Mothers are able to identify the body odour (BO) of their own child and prefer this smell above other BOs. It has hence been assumed that the infantile BO functions as a chemosignal promoting targeted parental care. We tested this hypothesis and examined whether children's BOs signal genetic similarity and developmental status to mothers. In addition, we assessed whether BOs facilitate inbreeding avoidance (Westermarck effect). In a cross-sectional design, N = 164 mothers participated with their biological children (N = 226 children, aged 0-18 years) and evaluated BO probes of their own and four other, sex-matched children. Those varied in age and in genetic similarity, which was assessed by human leucocyte antigen profiling. The study showed not only that mothers identified and preferred their own child's BO, but also that genetic similarity and developmental status are transcribed in BOs. Accordingly, maternal preference of their own child's odour changes throughout development. Our data partly supported the Westermarck effect: mothers' preference of pubertal boys' BOs was negatively related to testosterone for the own son, but not for unfamiliar children. This article is part of the Theo Murphy meeting issue 'Olfactory communication in humans'.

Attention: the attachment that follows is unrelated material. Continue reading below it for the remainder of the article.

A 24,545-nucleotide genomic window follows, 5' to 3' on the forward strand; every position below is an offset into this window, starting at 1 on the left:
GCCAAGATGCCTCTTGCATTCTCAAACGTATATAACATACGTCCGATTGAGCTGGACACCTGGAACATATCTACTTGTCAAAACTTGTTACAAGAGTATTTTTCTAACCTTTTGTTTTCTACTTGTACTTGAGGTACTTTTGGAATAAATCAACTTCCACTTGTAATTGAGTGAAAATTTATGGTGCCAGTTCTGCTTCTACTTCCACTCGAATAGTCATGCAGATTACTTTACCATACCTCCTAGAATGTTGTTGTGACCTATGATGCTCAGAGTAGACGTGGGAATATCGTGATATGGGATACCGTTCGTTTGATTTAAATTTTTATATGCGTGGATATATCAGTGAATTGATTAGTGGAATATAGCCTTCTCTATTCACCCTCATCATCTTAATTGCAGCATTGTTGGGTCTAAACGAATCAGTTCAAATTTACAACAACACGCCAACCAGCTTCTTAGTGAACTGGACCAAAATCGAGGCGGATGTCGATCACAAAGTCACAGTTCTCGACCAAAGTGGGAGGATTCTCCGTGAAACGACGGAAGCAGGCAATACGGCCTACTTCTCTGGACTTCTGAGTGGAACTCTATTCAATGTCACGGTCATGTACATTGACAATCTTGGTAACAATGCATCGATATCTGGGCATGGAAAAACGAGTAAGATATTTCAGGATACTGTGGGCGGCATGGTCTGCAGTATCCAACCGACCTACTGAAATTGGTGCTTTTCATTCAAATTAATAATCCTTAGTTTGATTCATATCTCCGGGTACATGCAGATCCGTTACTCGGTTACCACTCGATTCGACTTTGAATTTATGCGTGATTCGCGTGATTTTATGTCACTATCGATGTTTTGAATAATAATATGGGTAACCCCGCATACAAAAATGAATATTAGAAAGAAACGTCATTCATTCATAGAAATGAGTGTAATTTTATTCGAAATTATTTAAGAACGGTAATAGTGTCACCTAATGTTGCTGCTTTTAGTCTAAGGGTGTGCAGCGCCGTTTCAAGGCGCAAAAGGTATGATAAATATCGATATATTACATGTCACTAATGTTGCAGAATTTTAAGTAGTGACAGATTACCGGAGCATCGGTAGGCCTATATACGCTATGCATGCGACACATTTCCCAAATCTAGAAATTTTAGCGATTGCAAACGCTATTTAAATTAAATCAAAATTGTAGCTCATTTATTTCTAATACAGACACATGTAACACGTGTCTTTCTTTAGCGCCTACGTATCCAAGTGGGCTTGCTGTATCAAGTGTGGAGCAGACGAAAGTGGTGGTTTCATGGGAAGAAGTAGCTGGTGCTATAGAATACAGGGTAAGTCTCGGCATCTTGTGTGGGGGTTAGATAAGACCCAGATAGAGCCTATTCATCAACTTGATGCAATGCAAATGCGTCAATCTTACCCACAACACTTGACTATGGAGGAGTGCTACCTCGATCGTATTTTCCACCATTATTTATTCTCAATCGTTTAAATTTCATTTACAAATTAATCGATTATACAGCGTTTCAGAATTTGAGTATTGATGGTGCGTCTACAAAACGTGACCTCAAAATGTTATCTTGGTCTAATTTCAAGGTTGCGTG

|Seiten (von - bis)||20190266|
|Fachzeitschrift||Philosophical transactions of the Royal Society of London Series B, Biological sciences|
|Publikationsstatus||Veröffentlicht - 8 Juni 2020|
- Adolescent, Adult, Child, Child, Preschool, Cross-Sectional Studies, Female, Humans, Infant, Infant, Newborn, Male, Middle Aged, Mother-Child Relations, Mothers, Nonverbal Communication/physiology, Odorants/analysis, Olfactory Perception/physiology, Smell/physiology